6 items from 2014
What happens when a director makes two movies from different viewpoints using the same plotline, then compiles them into one project? Director Ned Benson made two versions of The Disappearance of Eleanor Rigby -- one from the viewpoint of Conor (Him) and one from Eleanor's point of view (Her). If, as I did, you expect the compilation of the two films (Them) to include these differing takes, sorry to say that is not the case.
Instead of the experimental feeling the trailer hints at, the film The Disappearance of Eleanor Rigby: Them shares similarities with other grief-filled indie relationship dramas (Rabbit Hole and Rachel Getting Married specifically come to mind). What sets it slightly apart is the rhythm of this couple's tragic story and the intensity of the actors' performances.
- Elizabeth Stoddard
Actresses and friends Jess Weixler and Jennifer Prediger make a largely inauspicious debut as filmmakers with “Trouble Dolls,” a scattered portrait of codependent female friendship and the challenges of maintaining artistic integrity and coping with grief. Premiering at the Los Angeles Film Festival in the wake of numerous other contemporary tales of young women in the city, including “Girls,” “Frances Ha” and “Obvious Child,” these “Dolls” simply aren’t distinguished enough to stand out. As such, the slight and mildly amusing comedy doesn’t show much potential beyond token fest and ancillary play.
Brunette actress Olivia (Prediger) and blonde artist Nicole (Weixler) share an illegal New York City sublet thanks to an under-the-table arrangement with their intrusive landlord (Jeffrey Tambor), who avails himself of their shower without warning and passive-aggressively nudges them about the rent. After Olivia’s cat suddenly dies, the duo decide to take an impromptu vacation to Hollywood, »
- Geoff Berkshire
A general rule of thumb: if Jeffrey Tambor appears in one or two scenes out of a film, it’s a safe bet those are the best one or two scenes overall. As a trespassing landlord fond of tenant hookups and unannounced showers in their homes, Tambor all but runs away with “Trouble Dolls,” the writing and directorial debut of Jess Weixler (“Teeth”) and Jennifer Prediger (“A Teacher”), but his scenes prove damaging—they bookend the film, leaving 80 minutes of fitfully wry and unusual humor in between. The reason for Tambor’s brief part is due to his role as instigator. He lays out an ultimatum for the film’s central twentysomething roomies, Olivia and Nicole (Prediger and Weixler) to pay their substantial backlog of rent, or lose their NYC apartment. Not that the place has much value left anyway: jars of Olivia’s natural remedies spill all over not Nicole’s unfinished art projects, »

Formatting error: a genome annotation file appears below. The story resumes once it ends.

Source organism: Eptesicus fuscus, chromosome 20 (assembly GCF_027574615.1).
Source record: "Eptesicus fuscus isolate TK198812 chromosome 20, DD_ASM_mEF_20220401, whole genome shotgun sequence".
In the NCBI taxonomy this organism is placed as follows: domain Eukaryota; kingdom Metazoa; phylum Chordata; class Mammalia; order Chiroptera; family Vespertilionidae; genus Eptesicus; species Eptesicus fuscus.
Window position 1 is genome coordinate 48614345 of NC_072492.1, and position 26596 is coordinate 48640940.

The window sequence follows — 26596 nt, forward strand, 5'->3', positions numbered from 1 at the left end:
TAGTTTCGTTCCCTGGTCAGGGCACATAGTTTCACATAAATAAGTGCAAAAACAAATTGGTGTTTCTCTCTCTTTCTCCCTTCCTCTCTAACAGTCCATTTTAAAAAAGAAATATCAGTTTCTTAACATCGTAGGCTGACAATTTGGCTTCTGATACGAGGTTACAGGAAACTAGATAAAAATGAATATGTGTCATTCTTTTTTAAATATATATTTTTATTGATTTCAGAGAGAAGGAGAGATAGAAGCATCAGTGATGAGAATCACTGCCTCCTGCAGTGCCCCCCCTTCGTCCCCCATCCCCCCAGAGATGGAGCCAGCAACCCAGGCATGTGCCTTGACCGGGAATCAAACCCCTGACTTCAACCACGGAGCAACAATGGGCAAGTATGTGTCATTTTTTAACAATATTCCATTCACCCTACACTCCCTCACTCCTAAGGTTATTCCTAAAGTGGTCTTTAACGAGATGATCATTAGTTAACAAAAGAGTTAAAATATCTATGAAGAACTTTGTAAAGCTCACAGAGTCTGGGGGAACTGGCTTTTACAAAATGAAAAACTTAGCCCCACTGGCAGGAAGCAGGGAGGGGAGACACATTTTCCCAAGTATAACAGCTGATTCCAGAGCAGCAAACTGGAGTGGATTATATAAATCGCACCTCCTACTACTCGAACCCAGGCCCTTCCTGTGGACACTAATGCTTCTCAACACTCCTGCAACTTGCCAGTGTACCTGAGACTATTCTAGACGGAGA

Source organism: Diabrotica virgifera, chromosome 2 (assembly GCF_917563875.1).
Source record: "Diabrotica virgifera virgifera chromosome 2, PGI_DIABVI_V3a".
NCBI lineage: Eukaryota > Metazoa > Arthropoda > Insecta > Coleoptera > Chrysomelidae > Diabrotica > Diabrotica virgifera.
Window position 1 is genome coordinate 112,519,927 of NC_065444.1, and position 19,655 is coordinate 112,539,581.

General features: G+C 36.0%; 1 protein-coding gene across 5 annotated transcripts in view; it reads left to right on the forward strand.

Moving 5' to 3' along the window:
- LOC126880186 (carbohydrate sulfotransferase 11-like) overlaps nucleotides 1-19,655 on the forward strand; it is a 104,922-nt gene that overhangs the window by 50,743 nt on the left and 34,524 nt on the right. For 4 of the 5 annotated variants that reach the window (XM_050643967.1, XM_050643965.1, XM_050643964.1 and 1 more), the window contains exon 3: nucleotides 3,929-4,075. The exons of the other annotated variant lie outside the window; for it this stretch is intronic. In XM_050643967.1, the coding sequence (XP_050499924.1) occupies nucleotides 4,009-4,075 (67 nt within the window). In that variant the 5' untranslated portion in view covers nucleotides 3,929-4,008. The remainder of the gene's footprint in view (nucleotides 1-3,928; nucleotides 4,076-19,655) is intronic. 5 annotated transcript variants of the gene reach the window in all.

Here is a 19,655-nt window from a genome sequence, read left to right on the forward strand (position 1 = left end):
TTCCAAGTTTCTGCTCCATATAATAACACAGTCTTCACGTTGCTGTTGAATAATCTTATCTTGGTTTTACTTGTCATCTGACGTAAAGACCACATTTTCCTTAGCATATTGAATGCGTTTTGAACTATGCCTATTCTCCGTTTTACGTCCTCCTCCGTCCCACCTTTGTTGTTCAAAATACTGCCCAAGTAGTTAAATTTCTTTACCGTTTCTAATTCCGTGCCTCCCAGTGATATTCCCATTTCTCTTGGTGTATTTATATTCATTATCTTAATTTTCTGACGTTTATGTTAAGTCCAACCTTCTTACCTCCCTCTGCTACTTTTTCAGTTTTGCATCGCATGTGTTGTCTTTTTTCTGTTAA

- Charlie Schmidlin
Mitchell Lichtenstein's Teeth is an awesome movie. 30 Second Bunnies are adorable, hilarious shorts from Jennifer Shiman. Put them together and you have 30 seconds of hysterically adorable-gross animation to get you going.
In Teeth, an innocent young woman discovers she has vagina dentata - teeth in her vagina that protect her from assault. I wonder if, in the 30 Second Bunnies version, the vagina dentata looks like bunny teeth, with the two big buck teeth out front.
Don't forget to check out all our 30 Second Bunnies animations. Everything from Insidious to The Human Centipede to Cabin in the Woods.
- Alyse Wax
Director: Mitchell Lichtenstein
Writer: Mitchell Lichtenstein
Producer: Joyce M. Pierpoline
U.S. Distributor: Rights Available
Well, you should all be excited that Mitchell Lichtenstein has directed another thriller. This is, after all, the man whose directorial debut was 2007’s Teeth (and he followed that up with a great familial black comedy, Happy Tears that featured a superb Ellen Barkin). This time around he has the underrated Jena Malone headlining and chameleonic Janet McTeer. This time Lichtenstein tackles sexual repression at its most virulent, during Victorian era, London.
Gist: Based on the Arthur Phillips novel, this is about a couple living in Victorian London endure an unusual series of psychological and supernatural effects following the birth of their child.
Release Date: While it was not announced at either Sundance or Berlin, where both his other films premiered, respectively, we’re thinking this could »
- Nicholas Bell
Moviefone's Top DVD of the Week
What's It About? Cate Blanchett stars as Jasmine, a fancy New Yorker whose late husband was one of those finance scumbags who swindled people. Left high and dry, she heads to Sf to impose upon her sweet sister Ginger (Sally Hawkins), who's got her own problems to deal with.
Why We're In: This Woody Allen flick is getting rave reviews, nominations, and awards out the wazoo, so if you haven't seen it yet, get cracking.
Moviefone's Top Blu-ray of the Week
Why We're In: Because it's winter and you need a laugh, and because this Criterion edition is restored, extended, and spiffed up in all the right ways. »
- Jenni Miller
6 items from 2014
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